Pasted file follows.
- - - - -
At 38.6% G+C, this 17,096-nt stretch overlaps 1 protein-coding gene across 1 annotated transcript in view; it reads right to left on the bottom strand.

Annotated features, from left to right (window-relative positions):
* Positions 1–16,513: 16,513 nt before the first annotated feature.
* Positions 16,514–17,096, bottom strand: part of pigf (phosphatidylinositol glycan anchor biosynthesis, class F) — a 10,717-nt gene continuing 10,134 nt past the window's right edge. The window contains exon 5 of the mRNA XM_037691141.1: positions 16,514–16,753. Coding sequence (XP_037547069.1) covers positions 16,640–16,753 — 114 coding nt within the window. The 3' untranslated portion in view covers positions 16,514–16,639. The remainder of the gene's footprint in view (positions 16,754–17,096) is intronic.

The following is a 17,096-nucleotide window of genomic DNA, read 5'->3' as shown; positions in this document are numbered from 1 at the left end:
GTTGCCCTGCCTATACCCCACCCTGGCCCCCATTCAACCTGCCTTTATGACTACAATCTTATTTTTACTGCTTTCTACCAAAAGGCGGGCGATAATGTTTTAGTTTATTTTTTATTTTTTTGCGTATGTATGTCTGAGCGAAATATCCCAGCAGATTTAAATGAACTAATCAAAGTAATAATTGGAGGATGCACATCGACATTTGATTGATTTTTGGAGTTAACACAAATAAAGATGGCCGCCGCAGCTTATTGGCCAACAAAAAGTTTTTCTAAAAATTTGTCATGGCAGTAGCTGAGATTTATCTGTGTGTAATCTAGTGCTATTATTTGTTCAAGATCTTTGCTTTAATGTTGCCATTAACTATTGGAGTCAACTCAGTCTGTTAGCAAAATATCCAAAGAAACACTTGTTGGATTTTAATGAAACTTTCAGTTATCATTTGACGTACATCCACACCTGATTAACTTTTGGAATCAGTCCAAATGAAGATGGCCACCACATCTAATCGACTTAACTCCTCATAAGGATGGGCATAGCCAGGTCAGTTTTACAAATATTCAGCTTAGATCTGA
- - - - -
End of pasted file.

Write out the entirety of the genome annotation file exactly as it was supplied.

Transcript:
At 38.6% G+C, this 17,096-nt stretch overlaps 1 protein-coding gene across 1 annotated transcript in view; it reads right to left on the bottom strand.

Annotated features, from left to right (window-relative positions):
* Positions 1–16,513: 16,513 nt before the first annotated feature.
* Positions 16,514–17,096, bottom strand: part of pigf (phosphatidylinositol glycan anchor biosynthesis, class F) — a 10,717-nt gene continuing 10,134 nt past the window's right edge. The window contains exon 5 of the mRNA XM_037691141.1: positions 16,514–16,753. Coding sequence (XP_037547069.1) covers positions 16,640–16,753 — 114 coding nt within the window. The 3' untranslated portion in view covers positions 16,514–16,639. The remainder of the gene's footprint in view (positions 16,754–17,096) is intronic.

The following is a 17,096-nucleotide window of genomic DNA, read 5'->3' as shown; positions in this document are numbered from 1 at the left end:
GTTGCCCTGCCTATACCCCACCCTGGCCCCCATTCAACCTGCCTTTATGACTACAATCTTATTTTTACTGCTTTCTACCAAAAGGCGGGCGATAATGTTTTAGTTTATTTTTTATTTTTTTGCGTATGTATGTCTGAGCGAAATATCCCAGCAGATTTAAATGAACTAATCAAAGTAATAATTGGAGGATGCACATCGACATTTGATTGATTTTTGGAGTTAACACAAATAAAGATGGCCGCCGCAGCTTATTGGCCAACAAAAAGTTTTTCTAAAAATTTGTCATGGCAGTAGCTGAGATTTATCTGTGTGTAATCTAGTGCTATTATTTGTTCAAGATCTTTGCTTTAATGTTGCCATTAACTATTGGAGTCAACTCAGTCTGTTAGCAAAATATCCAAAGAAACACTTGTTGGATTTTAATGAAACTTTCAGTTATCATTTGACGTACATCCACACCTGATTAACTTTTGGAATCAGTCCAAATGAAGATGGCCACCACATCTAATCGACTTAACTCCTCATAAGGATGGGCATAGCCAGGTCAGTTTTACAAATATTCAGCTTAGATCTGA